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I am reading the book "Legal Skills" by Emily Finch and Stefan Fafinski. I reached the section on EU legislation. Although this book is a new edition, it was written when the UK was still a member of the European Union.

Should I skip sections pertaining to EU legislation? If so, which ones? I recently began self-teaching law. Therefore, there is no syllabus or professor I ought to follow.

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  • Ask your professor. – Trish Mar 6 at 12:52
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    This question is unanswerable. We don't know which book you are reading, and we don't know the syllabus of the class you are taking. It is not even clear that "legal skills" is the title of the book or just the topic. – Iñaki Viggers Mar 6 at 15:06
  • @IñakiViggers the book is by Emily finch and stefan fafinski. ISBN:978-0-19-883127-3. Though I am studing law, I am not a student, therefore there is no syllabus or professor. I am highly involved in law, though I have the entry requirements for studing law, it is not practical to study it. But this should not be a problem. I know from experience from studying in other universities (Newcastle and cambridge) in the biomedical feild, which accourding to this book is very similar in structure to law degree, that mostly how well you do in your studies is linked to the student input. I got 1st – Asan Ramzan Mar 7 at 8:16
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Most EU regulations have been turned into UK law. I read there is an estimated 10,000 EU regulations which are automatically law in every country, and about 90% were adopted as Uk law unchanged, with another 10 percent requiring small changes to the law text to make sense for the UK.

So a book about UK regulations would be better, but in principle these regulations still affect everyday life in the uk.

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  • This answer is basically correct, but its relevance is more limited than one might assume. Any EU regulations that were automatically applicable in the UK and were therefore not written into domestic law will have ceased to apply on January 1st, 2021. Many of the domestic laws that gave force to EU directives will have been repealed as of that date (for example, the Immigration (EEA) Regulations 2016). – phoog Mar 8 at 14:31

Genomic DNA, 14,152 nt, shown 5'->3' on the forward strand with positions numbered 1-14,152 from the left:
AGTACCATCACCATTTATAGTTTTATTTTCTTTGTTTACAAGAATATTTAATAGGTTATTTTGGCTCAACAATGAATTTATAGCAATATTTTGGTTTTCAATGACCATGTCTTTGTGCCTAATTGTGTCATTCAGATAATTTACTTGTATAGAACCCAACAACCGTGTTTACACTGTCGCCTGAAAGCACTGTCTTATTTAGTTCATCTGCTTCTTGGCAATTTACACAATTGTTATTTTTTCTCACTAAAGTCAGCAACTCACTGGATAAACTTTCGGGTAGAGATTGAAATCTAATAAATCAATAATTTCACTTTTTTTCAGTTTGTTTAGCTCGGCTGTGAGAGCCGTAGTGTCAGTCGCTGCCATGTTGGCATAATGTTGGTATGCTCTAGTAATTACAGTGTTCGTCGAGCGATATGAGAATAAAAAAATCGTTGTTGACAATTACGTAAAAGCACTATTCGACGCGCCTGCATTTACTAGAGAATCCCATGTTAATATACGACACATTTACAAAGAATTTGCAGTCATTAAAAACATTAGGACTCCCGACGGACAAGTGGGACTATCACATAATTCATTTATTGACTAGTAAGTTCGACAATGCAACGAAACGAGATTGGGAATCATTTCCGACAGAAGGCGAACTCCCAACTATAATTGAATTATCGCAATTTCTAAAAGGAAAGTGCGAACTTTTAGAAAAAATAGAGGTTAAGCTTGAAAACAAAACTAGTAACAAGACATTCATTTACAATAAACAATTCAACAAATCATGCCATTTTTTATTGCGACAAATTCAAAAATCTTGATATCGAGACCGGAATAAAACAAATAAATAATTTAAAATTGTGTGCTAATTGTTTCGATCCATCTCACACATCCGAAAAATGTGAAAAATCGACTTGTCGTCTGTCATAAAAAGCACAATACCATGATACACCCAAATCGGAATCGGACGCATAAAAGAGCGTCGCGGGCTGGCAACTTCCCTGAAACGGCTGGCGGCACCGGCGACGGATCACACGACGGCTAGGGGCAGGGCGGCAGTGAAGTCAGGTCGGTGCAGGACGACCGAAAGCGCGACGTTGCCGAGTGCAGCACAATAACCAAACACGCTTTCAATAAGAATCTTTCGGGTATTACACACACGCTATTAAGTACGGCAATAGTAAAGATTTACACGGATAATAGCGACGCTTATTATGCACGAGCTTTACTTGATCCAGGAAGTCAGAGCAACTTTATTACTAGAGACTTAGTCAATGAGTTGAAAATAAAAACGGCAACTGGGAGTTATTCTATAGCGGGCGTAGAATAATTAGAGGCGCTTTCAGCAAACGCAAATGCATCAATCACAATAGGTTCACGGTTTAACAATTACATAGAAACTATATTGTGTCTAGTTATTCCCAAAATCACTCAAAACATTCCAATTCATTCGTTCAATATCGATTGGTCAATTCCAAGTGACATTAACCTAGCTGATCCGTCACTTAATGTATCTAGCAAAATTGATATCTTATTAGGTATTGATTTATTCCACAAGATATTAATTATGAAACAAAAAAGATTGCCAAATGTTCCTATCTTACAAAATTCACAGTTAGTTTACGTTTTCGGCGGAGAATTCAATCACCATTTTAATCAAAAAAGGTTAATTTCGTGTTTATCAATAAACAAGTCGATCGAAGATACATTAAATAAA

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Should I skip sections pertaining to EU legislation? If so, which ones?

Like I said in the comment that somebody inexplicably removed, you should read the portions regarding EU legislation, in part because many enactments of UK law originated from EU Directives and Regulations which the UK as [former] member of the European Union had to implement. This edition reflects that reading those portions does not make much difference in terms of pages anyway.

Years of EU legal precedents might have permeated UK case law and/or the UK judiciary's statutory interpretation, and EU laws most likely will keep having an impact on UK law because of the subsequent treaties and agreements both parties foreseeably will sign with each other. Even if the UK Parliament thinks a full legislative dissociation from EU laws is productive, it would take several years for the ensuing repeals and replacements to reach completion.

Furthermore, the acquaintance with EU legislation you would gain from reading those sections is likely to enhance your understanding of UK law. That is because comparisons of two or more systems leads to awareness of aspects (in this case, about UK law) that might otherwise go unnoticed.

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